Wall St drops on trade war fears, economic worries

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(Reuters) – Wall Street’s main indexes were lower in choppy trading on Thursday, as renewed worries about Sino-U.S. trade relations added to fears of an extended economic downturn due to the virus outbreak.

FILE PHOTO: The New York Stock Exchange (NYSE) is seen in the financial district of lower Manhattan during the outbreak of the coronavirus disease (COVID-19) in New York City, U.S., April 26, 2020. REUTERS/Jeenah Moon

President Donald Trump said he was very disappointed with China over its failure to contain the novel coronavirus, saying the worldwide pandemic cast a pall over his U.S.-China trade deal.

This further rattled markets after Federal Reserve Chairman Jerome Powell’s somber outlook on the economy and U.S. infectious disease expert Anthony Fauci’s warning that the virus was not yet under control.

“Markets are repricing the risk around economic reopening and the eventual economic normalization. There’s an understanding that the timetable may be longer than we initially thought,” said Yousef Abbasi, global market strategist at INTL FCStone.

Wall Street’s fear gauge, the CBOE volatility index rose for the third straight day, hovering near a 10-day high. The three main stock indexes were headed for a third straight day of losses.

Market participants said a rally in bank stocks helped Wall Street indexes come off intraday lows. Wells Fargo & Co surged 6.1% as it bounced back from 11-year lows.

“Wells Fargo has brought the entire market with it,” said Dennis Dick, proprietary trader at Bright Trading LLC in Las Vegas. “I think they are oversold. The markets like that the banks are showing some life.”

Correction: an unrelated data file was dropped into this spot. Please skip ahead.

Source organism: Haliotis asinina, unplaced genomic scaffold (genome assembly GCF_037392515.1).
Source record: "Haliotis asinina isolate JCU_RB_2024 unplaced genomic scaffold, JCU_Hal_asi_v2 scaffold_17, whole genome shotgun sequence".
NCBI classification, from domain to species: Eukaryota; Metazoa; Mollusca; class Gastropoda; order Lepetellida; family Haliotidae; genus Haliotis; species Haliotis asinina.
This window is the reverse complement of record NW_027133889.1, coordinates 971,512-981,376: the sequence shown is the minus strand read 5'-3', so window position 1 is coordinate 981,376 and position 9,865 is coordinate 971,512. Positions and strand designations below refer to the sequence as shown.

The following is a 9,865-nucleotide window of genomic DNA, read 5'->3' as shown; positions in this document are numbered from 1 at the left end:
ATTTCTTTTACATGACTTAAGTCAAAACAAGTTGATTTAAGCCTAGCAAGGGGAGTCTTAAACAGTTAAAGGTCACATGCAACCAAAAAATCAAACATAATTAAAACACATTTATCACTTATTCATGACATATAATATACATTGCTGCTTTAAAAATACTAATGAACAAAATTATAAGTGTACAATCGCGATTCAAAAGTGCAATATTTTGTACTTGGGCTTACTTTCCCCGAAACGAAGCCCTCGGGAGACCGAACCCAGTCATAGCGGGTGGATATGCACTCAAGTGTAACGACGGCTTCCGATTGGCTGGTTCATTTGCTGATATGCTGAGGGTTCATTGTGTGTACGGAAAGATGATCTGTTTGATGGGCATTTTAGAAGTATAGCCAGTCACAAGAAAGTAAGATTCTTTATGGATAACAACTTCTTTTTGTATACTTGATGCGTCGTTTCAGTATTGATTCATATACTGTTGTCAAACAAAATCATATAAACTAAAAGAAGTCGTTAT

Economic readings continued to reflect the pain caused by the pandemic, as data showed 2.98 million Americans filed for state unemployment benefits last week, higher than economists’ estimates.

The focus now turns to retail sales data on Friday that will show the impact of stay-at-home orders on the U.S. consumer in April.

At 11:55 a.m. ET, the Dow Jones Industrial Average was down 55.31 points, or 0.24%, at 23,192.66, the S&P 500 was down 14.69 points, or 0.52%, at 2,805.31. The Nasdaq Composite was down 70.98 points, or 0.80%, at 8,792.19.

Beaten-down travel stocks tumbled again with the S&P 1500 airlines index down 8% and hotel operator Marriott International Inc off 1.2%.

Norwegian Cruise Line Holdings Ltd shed 1.6% as it swung to a quarterly loss.

Cisco Systems Inc rose 5.0% after beating quarterly revenue and profit estimates, as lockdowns globally boosted demand for its remote-work tools and networking equipment.

Declining issues outnumbered advancers for a 2.85-to-1 ratio on the NYSE and a 2.75-to-1 ratio on the Nasdaq.

The S&P index recorded four new 52-week highs and 16 new lows, while the Nasdaq recorded 12 new highs and 108 new lows.

Reporting by Medha Singh and Ambar Warrick in Bengaluru; Editing by Shounak Dasgupta

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